Over a month after placing the Ethereum coin-mixing tool Tornado Cash under sanctions, the U.S. Treasury Department announced a way for Tornado Cash users to recover their funds on Tuesday.
- The new guidance provides a way for users to lawfully withdraw their funds from the private transaction application by applying for an OFAC license, an authorization from the Office of Foreign Assets Control (OFAC) to engage in a transaction that would otherwise be prohibited.
- There is currently about US$174 million left sitting in Tornado Cash’s smart contract, at the time of publication, according to DefiLlama. Some of those funds likely belong to users who are worried about the legal repercussions of withdrawing them.
- Three plaintiffs with funds in Tornado Cash filed a lawsuit against the Treasury Department last Thursday, arguing that the sanctions had frozen their lawfully deployed assets- a case that may be affected now that there is an available avenue to withdraw funds.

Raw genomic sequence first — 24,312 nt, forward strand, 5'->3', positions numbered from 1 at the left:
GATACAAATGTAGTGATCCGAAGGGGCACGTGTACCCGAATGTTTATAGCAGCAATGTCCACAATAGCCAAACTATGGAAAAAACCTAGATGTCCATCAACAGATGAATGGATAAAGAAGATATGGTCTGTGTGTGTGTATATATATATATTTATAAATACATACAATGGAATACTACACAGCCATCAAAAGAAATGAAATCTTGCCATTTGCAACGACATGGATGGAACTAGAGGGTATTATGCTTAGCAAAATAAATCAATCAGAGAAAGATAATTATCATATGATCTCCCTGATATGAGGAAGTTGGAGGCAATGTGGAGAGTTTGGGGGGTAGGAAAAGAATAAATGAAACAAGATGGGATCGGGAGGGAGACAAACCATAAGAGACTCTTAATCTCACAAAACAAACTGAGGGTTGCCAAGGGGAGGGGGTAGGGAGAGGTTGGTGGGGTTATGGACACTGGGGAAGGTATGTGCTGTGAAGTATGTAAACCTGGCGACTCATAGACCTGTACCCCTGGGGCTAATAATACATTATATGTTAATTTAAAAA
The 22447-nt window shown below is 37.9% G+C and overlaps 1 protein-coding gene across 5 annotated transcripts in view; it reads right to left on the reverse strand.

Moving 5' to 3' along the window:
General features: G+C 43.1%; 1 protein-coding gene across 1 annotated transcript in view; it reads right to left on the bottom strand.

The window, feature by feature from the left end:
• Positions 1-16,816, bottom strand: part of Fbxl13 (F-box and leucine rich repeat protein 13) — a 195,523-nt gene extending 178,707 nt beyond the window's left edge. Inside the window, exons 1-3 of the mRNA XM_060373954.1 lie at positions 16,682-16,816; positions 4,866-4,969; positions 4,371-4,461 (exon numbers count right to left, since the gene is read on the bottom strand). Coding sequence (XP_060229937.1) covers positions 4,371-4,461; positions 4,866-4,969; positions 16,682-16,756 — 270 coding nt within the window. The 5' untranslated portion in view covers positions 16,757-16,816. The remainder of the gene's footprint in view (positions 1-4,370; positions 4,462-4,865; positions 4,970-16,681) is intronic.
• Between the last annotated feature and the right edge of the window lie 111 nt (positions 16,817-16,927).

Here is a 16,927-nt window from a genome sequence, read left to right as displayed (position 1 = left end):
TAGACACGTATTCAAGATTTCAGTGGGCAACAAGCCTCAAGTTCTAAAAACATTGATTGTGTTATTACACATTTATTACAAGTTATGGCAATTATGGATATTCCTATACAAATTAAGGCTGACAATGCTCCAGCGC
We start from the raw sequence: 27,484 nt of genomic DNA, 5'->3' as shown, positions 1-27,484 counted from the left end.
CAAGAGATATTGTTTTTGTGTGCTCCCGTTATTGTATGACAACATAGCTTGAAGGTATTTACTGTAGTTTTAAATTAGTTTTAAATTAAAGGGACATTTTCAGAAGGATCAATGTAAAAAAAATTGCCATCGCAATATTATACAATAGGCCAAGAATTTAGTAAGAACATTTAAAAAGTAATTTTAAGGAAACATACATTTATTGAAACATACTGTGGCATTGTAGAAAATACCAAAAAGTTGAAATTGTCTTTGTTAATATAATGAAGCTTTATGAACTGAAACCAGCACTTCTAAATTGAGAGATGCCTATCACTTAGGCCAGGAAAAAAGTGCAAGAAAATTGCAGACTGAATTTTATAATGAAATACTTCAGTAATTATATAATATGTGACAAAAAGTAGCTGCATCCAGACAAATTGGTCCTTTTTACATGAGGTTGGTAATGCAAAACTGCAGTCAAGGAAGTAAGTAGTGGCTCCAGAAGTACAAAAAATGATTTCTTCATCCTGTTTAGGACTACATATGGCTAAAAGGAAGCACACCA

- Following the initial sanctions announcement, anonymous users protested by ‘dusting,’ or sending various crypto wallets a small amount of ETH through Tornado Cash, including those of high-profile celebrities. OFAC’s regulations would apply to these transactions, but the OFAC will not “prioritize enforcement” concerning this matter, the guidance stated.
- The Tornado Cash website went offline after the sanctions, but the Tornado Cash app can still be accessed through other means. Engaging in any transaction with Tornado Cashs remains prohibited for U.S. persons.
See related article: Alleged Tornado Cash Developer Alexey Pertsev to stay in jail